Use of digital assets in Venezuela, Palestine, and natively

While some can go fully digitally native, most still rely on shaky bridges between the digital and legacy systems

Good morning,

Since last week, I’ve missed a few days of posts. There’s a good reason for that. I had a major (positive) change in my life that impacted my schedule—can’t talk about this yet… but soon. Going forward I still plan to post dailyish.

I am however sunsetting members-only posts. Everything new will be available to everybody. But comments will still be members-only and I’ll continue to prioritize responding to questions and comments from members. I hope this feels like more for everybody and not less for some. Open to feedback.

As always, thanks for your support.


While the killer app for digital assets is speculation today, there are also real people using them for their everyday personal and business needs.

Here are three pieces documenting three different uses:

  1. Open Money Initiative’s findings from their field work in Venezuela and Columbia

  2. A story on civilian usage of BTC in Palestine

  3. An interview with a team that manages their ICO treasury

The first two stories are more similar than different. Given some extenuating circumstances like capital controls or a hyperinflationary currency (or both), how do you continue to earn wages and buy necessary goods and services?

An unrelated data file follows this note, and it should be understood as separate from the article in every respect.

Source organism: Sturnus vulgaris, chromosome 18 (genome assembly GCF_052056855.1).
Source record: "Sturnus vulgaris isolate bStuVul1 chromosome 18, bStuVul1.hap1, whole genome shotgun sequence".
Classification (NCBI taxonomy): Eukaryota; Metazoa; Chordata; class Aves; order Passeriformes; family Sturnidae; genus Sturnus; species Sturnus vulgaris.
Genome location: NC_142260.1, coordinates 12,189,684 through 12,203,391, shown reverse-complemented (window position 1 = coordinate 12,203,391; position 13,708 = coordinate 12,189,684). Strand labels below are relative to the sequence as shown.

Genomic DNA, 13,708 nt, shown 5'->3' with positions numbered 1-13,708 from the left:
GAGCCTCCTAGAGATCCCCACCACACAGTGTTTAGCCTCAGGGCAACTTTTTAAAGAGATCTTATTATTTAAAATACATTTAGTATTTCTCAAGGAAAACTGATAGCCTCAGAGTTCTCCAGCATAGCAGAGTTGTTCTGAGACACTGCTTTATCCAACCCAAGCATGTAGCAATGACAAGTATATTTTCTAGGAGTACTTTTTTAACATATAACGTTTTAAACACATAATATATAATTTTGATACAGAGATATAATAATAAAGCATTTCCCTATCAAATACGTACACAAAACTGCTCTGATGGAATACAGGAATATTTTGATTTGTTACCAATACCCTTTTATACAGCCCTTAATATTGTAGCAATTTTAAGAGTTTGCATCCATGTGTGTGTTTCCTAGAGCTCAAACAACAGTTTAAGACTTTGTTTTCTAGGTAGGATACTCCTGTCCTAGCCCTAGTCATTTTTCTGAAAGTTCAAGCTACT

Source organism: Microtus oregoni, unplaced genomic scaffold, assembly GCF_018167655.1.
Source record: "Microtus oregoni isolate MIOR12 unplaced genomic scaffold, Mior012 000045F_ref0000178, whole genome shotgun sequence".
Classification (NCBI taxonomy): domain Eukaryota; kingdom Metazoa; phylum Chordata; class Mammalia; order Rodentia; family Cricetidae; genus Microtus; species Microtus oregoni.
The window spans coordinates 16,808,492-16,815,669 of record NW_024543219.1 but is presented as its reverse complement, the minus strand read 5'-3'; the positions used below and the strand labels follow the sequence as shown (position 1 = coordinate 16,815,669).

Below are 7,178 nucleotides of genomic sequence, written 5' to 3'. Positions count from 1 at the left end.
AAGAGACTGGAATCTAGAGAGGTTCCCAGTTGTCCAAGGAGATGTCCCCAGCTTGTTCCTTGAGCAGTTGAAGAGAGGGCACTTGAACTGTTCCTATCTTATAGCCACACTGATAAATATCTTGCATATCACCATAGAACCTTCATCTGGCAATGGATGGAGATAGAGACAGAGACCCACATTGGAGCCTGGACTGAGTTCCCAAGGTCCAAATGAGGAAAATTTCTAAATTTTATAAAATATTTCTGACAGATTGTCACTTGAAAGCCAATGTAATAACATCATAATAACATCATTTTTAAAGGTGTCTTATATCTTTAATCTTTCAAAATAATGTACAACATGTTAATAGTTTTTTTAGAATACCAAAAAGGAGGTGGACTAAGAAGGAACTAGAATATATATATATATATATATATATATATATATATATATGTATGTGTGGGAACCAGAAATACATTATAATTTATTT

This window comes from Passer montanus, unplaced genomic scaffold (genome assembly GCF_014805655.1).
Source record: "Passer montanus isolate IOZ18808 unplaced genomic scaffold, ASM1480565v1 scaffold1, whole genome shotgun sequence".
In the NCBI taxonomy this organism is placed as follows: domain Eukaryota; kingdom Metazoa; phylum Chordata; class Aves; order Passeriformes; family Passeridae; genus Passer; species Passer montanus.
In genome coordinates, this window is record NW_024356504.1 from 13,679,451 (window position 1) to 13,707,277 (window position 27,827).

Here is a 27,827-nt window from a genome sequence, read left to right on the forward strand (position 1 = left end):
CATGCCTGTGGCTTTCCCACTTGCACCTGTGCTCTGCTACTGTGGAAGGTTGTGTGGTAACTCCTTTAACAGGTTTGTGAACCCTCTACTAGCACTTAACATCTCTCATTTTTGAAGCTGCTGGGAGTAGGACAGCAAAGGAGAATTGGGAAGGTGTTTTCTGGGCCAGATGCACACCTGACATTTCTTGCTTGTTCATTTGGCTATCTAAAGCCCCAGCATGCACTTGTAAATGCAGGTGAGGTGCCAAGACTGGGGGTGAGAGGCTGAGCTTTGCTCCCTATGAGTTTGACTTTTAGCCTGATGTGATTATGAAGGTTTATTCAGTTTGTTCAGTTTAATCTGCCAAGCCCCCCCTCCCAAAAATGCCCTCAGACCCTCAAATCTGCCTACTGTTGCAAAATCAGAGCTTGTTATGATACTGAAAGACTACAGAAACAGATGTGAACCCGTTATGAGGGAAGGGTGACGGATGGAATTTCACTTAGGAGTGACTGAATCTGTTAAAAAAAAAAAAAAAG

In Venezuela:

Óscar, a 50-year-old car bulletproofing business owner, told us: “generally, I get paid in US dollars. Of course I prefer the dollar. But when I do smaller jobs I charge my customers in bolivars. I still have to pay my rent and some employees in bolivars, so I use them to cover those costs.”

In Palestine:

Most Palestinian bitcoin users are accepting bitcoin payments for freelance work, or remittances from family abroad, and cashing it out through local peer-to-peer groups. The UAE-based nonprofit operator said that, in an attempt to curtail terror financing, Israeli and American authorities sometimes interfere with bank transfers.

In both cases, transacting in a foreign currency be it dollars or bitcoins is risky. Either using BTC itself is illegal or the money exchanging an end-user relies on is illegal. So you’re either facing direct punishment from law enforcement or risk of loss through your money exchanger.

And because many essential expenses are denominated in the local currency, you cannot make a wholesale switch to your currency of choice—you still need to switch back and forth between the foreign currency and the local currency.

For the ICO team, the story is different. They were able to build and operate a business without a traditional bank. (I’m not sure whether they use one, but conceptually they would not need to and that’s the point). They formed capital with an Ethereum wallet, managed their funds with financial products native to Ethereum (MakerDAO and Compound Finance loans), and could pay their employees in Ethereum assets.

So for at least a small slice of people that are digital asset native, there’s an increasingly complete alternative financial system available.

But for the vast majority of people facing everyday challenges inextricably linked to the traditional financial system, digitally native money can play a small role but is far from a panacea. This passage from OMI really resonated:

Bitcoin has made digitally native money available to everyone with a computer connected to the internet. Or has it? For people to want to use these new forms of money, they must be highly usable and interoperate easily with systems that they already recognize as money.

I’m interested in learning more and maybe supporting efforts to better bridge the traditional and digitally native forms of money for the people that need it most. If you or someone you know is working on this, please let me know.